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Street art depicting modern slavery can empower community action towards ending enslavement

Friday, 10 January 2020

Modern slavery murals can play an important role in the fight to end modern slavery, according to a new report written by academics from the Rights Lab at the University of Nottingham.

Coinciding with the United States’ National Human Trafficking Awareness Day, the report, “Painting Towards Freedom: the Power of Murals and Street Art for Modern Antislavery”, highlights how communities around the world are using this form of art to create slavery-free identities for their cities in ways that are accessible to all.

Part of the Arts and Humanities Research Council Global Challenges Research Fund (AHRC/GCRF) project, “The Anti-Slavery Knowledge Network”, the report draws from the Rights Lab's online collection Imagining Freedom. Launched last year, it is the world’s first large collection of murals focused on modern slavery and human trafficking.

Uncovering the spread, purpose, and functions of antislavery murals across the globe, the report analyses modern slavery murals for their themes and functions, then uses four case studies from the United Kingdom, the United States, India, and Africa to assess the role of murals in community-based antislavery work

It finds that murals perform a multitude of activist functions, including:

  1. Raising awareness for a specific solution
  2. Offering a physical site for activist groups conducting events and rallies
  3. Involving survivors of modern slavery
  4. Signalling the presence of activist organisations and antislavery work in the area
The report shows that murals function as sites of activism by catalysing community action at their physical sites, and by creating a sense of a global antislavery culture that extends into streets and communities. Their presence helps to create a narrative of empowerment over one of victimisation.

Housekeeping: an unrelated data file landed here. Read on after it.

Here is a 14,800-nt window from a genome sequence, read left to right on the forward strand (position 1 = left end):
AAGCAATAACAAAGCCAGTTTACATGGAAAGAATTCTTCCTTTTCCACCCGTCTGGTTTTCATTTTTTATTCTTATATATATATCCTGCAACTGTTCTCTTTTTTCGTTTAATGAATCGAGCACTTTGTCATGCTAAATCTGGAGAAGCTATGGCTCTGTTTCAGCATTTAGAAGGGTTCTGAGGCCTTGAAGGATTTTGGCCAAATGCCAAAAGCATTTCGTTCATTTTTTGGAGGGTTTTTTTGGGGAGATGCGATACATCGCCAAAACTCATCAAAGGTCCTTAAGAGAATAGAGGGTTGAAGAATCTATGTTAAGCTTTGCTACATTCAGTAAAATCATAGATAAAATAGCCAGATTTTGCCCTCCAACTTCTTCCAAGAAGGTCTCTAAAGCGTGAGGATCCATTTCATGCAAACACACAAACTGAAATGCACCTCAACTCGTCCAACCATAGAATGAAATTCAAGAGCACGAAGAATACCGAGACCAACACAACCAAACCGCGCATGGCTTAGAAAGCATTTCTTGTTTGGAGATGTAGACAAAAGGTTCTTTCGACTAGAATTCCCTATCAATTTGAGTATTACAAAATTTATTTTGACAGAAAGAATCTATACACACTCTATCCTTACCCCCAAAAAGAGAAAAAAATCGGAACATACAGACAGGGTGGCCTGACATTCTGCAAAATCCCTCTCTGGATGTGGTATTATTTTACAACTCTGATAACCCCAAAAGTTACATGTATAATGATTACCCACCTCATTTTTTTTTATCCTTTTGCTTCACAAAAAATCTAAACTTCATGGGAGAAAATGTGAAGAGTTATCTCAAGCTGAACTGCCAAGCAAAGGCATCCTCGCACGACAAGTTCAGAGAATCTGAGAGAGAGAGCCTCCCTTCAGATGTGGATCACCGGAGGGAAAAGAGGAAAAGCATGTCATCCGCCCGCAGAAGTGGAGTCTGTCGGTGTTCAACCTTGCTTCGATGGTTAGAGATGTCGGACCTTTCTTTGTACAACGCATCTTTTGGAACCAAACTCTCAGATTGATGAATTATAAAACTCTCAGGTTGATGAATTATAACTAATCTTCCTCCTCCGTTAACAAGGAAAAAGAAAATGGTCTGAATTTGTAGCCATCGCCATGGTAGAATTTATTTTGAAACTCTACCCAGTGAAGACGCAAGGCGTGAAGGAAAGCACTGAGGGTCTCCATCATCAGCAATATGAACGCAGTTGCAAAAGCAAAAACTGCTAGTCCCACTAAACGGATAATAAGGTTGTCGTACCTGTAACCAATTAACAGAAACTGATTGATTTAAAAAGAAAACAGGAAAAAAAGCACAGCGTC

Hannah Jeffery, author of the report and Rights Lab Research Associate in Community Activism and Visual Culture

The report provides suggestions on how artists, NGOs, local community partnerships, city councils, schools and other mural sponsors can best use this form of antislavery visual culture.

The recommendations made in the report include:

  1. Focus on the potential of local murals to communicate context-specific solutions and information, rather than general awareness-raising and emotional appeal;
  2. Choose sites that have the potential to become spaces for community meetings and events;
  3. Work to engage survivors of slavery in the creation of murals, so that this expert input forms the message and aesthetic of the final output;
  4. Connect the creation of their mural with existing and planned community-based antislavery work, including by engaging modern slavery city/country partnerships and taskforces in the UK and the US, or NGO networks in other countries, so that each new mural can help to cement a city’s identity as one working to become slavery-free.
What we see in this report is the power of murals and street art to bring together local communities and provide a jumping-off point for community education. It shows that as our global antislavery community works towards a slavery-free world by 2030, artists have a key role to play locally in helping to build slavery-free communities. I would like to see an antislavery mural in every city!
Professor Zoe Trodd, Director of the Rights Lab

Story credits

More information is available from the Rights Lab at the University of Nottingham at  rightslab@nottingham.ac.uk or +44 (0) 115 82 83072; or Katie Andrews, Media Relations Manager in the Press Office at the University of Nottingham, on +44(0)1158467156 or katie.andrews@nottingham.ac.uk